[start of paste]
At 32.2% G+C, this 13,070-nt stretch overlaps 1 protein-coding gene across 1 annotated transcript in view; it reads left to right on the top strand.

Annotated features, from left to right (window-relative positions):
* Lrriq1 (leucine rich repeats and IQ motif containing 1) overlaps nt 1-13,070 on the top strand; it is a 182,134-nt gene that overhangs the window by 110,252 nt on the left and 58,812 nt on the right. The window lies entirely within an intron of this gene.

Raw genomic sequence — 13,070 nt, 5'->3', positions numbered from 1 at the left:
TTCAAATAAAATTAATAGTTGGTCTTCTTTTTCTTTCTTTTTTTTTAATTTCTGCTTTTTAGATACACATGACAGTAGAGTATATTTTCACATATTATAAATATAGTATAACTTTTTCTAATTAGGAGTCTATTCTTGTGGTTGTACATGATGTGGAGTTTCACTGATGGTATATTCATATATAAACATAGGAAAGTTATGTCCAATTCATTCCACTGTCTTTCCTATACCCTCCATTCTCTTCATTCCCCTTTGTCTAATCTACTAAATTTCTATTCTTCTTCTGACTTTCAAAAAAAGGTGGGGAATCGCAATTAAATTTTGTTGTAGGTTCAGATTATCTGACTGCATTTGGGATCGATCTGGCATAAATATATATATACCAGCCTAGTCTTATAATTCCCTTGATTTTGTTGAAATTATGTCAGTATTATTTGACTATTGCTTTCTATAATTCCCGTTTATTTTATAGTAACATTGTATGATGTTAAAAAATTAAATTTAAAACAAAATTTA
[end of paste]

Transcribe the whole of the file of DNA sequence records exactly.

At 32.2% G+C, this 13,070-nt stretch overlaps 1 protein-coding gene across 1 annotated transcript in view; it reads left to right on the top strand.

Annotated features, from left to right (window-relative positions):
* Lrriq1 (leucine rich repeats and IQ motif containing 1) overlaps nt 1-13,070 on the top strand; it is a 182,134-nt gene that overhangs the window by 110,252 nt on the left and 58,812 nt on the right. The window lies entirely within an intron of this gene.

Raw genomic sequence — 13,070 nt, 5'->3', positions numbered from 1 at the left:
TTCAAATAAAATTAATAGTTGGTCTTCTTTTTCTTTCTTTTTTTTTAATTTCTGCTTTTTAGATACACATGACAGTAGAGTATATTTTCACATATTATAAATATAGTATAACTTTTTCTAATTAGGAGTCTATTCTTGTGGTTGTACATGATGTGGAGTTTCACTGATGGTATATTCATATATAAACATAGGAAAGTTATGTCCAATTCATTCCACTGTCTTTCCTATACCCTCCATTCTCTTCATTCCCCTTTGTCTAATCTACTAAATTTCTATTCTTCTTCTGACTTTCAAAAAAAGGTGGGGAATCGCAATTAAATTTTGTTGTAGGTTCAGATTATCTGACTGCATTTGGGATCGATCTGGCATAAATATATATATACCAGCCTAGTCTTATAATTCCCTTGATTTTGTTGAAATTATGTCAGTATTATTTGACTATTGCTTTCTATAATTCCCGTTTATTTTATAGTAACATTGTATGATGTTAAAAAATTAAATTTAAAACAAAATTTA